In fact, it was a passing suggestion in a paragraph concerned with the role of the Commission for Agricultural Costs and Prices. The main message of the report was the need for comprehensive support to the farm sector, for instance in the form of credit, insurance, connectivity, marketing, scientific knowledge, irrigation facilities, veterinary services, social security, human capital and more.
In most of these fields, the market mechanism is not particularly effective, and some form of public action is required. The market mechanism, of course, is even less effective in ensuring any sort of equity or sustainability in the farming sector. The Committee’s call for constructive action, in my view, is far more important than the MSP proposal, which does not particularly help to raise agricultural productivity and is of little benefit to small farmers.
To illustrate, consider Jharkhand again. There is a staggering variety of resources there that could be used to develop the rural economy for the benefit of small and marginal farmers. Instead, most farmers in Jharkhand grow much the same crops with the same techniques as they did one hundred years ago. Innovation and diversification do not happen so easily on their own, they require active promotion.
Most people can catch a fish or collect mushrooms, but making a good business of it can be quite difficult without various forms of public support. The Jharkhand government, however, is far more interested in signing dubious MoUs with Adani or Patanjali than in doing something to help small farmers. Even the supply of eggs to anganwadis has been contracted to a notoriously corrupt firm based in Tamil Nadu instead of being entrusted to local poultry farmers or self-help groups.
Academic independence and autonomy of educational institutions also seem to be under attack. As an academic, how do you react to this?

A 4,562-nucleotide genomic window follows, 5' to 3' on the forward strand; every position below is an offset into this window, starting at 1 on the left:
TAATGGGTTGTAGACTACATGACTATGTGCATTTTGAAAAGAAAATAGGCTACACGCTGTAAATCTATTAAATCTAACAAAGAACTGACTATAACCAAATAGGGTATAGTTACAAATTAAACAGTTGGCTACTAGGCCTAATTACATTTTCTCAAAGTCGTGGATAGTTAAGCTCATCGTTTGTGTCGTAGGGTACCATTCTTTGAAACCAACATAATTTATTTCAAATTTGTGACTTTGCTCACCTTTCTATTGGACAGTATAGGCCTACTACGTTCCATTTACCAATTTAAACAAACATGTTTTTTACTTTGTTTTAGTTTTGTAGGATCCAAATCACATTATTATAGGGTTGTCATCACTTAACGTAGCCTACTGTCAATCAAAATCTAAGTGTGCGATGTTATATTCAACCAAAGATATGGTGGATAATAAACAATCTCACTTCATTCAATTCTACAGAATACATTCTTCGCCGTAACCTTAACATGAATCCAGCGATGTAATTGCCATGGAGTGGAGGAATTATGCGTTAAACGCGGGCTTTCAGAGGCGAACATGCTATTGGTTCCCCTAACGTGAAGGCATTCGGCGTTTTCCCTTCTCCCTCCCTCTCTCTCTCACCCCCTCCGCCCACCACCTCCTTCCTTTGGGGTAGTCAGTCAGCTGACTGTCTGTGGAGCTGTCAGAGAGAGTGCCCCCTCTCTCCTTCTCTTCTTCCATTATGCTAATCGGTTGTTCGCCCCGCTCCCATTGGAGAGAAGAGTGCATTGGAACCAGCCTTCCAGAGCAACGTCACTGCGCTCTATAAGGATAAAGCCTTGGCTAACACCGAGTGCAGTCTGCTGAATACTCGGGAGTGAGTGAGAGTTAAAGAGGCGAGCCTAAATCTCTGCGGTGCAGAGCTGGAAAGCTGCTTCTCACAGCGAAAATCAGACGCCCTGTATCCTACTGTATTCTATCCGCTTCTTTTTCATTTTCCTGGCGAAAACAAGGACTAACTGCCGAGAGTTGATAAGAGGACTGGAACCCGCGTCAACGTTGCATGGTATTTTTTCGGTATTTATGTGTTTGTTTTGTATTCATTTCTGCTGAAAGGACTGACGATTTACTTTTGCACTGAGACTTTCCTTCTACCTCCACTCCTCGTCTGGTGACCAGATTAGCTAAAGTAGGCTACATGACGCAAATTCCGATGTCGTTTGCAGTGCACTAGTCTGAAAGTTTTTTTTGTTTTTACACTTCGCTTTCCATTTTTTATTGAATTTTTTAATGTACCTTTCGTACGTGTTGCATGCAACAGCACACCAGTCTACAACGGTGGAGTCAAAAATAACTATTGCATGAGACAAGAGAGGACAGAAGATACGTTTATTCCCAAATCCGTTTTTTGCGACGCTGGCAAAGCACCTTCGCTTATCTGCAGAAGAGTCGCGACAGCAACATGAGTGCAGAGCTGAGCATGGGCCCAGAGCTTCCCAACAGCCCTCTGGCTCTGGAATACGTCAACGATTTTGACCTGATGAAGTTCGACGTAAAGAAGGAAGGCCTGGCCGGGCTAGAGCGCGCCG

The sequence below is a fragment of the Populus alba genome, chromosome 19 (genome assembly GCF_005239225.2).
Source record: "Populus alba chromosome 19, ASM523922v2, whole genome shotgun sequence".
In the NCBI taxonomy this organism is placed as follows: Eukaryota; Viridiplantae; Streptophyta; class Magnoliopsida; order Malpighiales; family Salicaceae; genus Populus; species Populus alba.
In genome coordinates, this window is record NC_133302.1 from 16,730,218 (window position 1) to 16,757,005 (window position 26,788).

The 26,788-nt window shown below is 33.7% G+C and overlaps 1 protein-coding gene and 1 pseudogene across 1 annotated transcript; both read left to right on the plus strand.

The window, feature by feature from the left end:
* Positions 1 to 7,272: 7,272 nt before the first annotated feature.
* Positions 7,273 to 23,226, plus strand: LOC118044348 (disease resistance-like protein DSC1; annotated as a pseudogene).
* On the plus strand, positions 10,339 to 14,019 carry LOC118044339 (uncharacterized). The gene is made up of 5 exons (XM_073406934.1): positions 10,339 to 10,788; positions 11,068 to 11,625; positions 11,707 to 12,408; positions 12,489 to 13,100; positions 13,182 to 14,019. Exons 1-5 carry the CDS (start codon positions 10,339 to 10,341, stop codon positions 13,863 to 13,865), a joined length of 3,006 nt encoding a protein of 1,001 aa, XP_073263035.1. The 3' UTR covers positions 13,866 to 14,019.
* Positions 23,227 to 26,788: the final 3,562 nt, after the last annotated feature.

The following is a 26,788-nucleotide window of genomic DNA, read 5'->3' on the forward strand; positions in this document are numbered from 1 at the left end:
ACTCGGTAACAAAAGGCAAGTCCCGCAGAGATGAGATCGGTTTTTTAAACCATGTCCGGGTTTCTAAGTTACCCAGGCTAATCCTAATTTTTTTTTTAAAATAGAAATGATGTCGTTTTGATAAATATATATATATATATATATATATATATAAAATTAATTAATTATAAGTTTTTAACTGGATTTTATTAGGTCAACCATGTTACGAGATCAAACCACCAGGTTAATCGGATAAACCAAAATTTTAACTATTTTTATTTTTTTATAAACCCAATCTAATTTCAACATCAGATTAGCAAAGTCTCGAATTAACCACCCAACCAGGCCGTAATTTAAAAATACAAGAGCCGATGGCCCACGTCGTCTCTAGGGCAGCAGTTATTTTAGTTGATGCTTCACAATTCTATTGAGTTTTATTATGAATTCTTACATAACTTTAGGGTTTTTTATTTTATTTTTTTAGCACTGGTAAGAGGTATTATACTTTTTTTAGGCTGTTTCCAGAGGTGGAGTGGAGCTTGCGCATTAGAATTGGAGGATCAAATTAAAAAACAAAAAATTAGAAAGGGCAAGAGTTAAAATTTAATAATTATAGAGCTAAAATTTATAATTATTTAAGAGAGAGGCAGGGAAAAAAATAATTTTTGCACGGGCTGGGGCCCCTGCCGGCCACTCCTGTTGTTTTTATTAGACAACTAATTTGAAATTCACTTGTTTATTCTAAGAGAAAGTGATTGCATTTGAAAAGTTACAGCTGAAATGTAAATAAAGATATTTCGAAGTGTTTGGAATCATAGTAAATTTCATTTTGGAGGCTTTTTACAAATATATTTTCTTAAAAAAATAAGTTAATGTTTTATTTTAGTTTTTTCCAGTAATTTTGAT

It is not exactly a diktat, as of now, but some universities have already started acting on the central government’s call for academics to be subject to the Civil Services Conduct Rules. There is nothing surprising here, it is part of the central government’s larger efforts to stifle dissent and turn us into sheep.
What is more surprising and no less disturbing is the lack of resistance to these efforts. Universities are not just coaching centres, they are also meant to contribute to intellectual creativity, cultural life, the flourishing of ideas and the defence of democratic values. Freedom of expression and association are essential for this purpose.
Few vice-chancellors or principals, however, seem to consider it important to defend these liberties. Instead, the tendency seems to be to play safe and toe the government line. Similarly, one sees little resistance to the government’s efforts to muzzle dissent in the print media and news channels. This does not augur well for the future of Indian democracy, limited as it is even today.
Amitabh Kant, CEO of NITI Aayog, and Indu Bhushan, CEO of Ayushman Bharat, glorify Pradhan Mantri Jan Arogya Yojana all the time and on all platforms. What is your assessment of this scheme?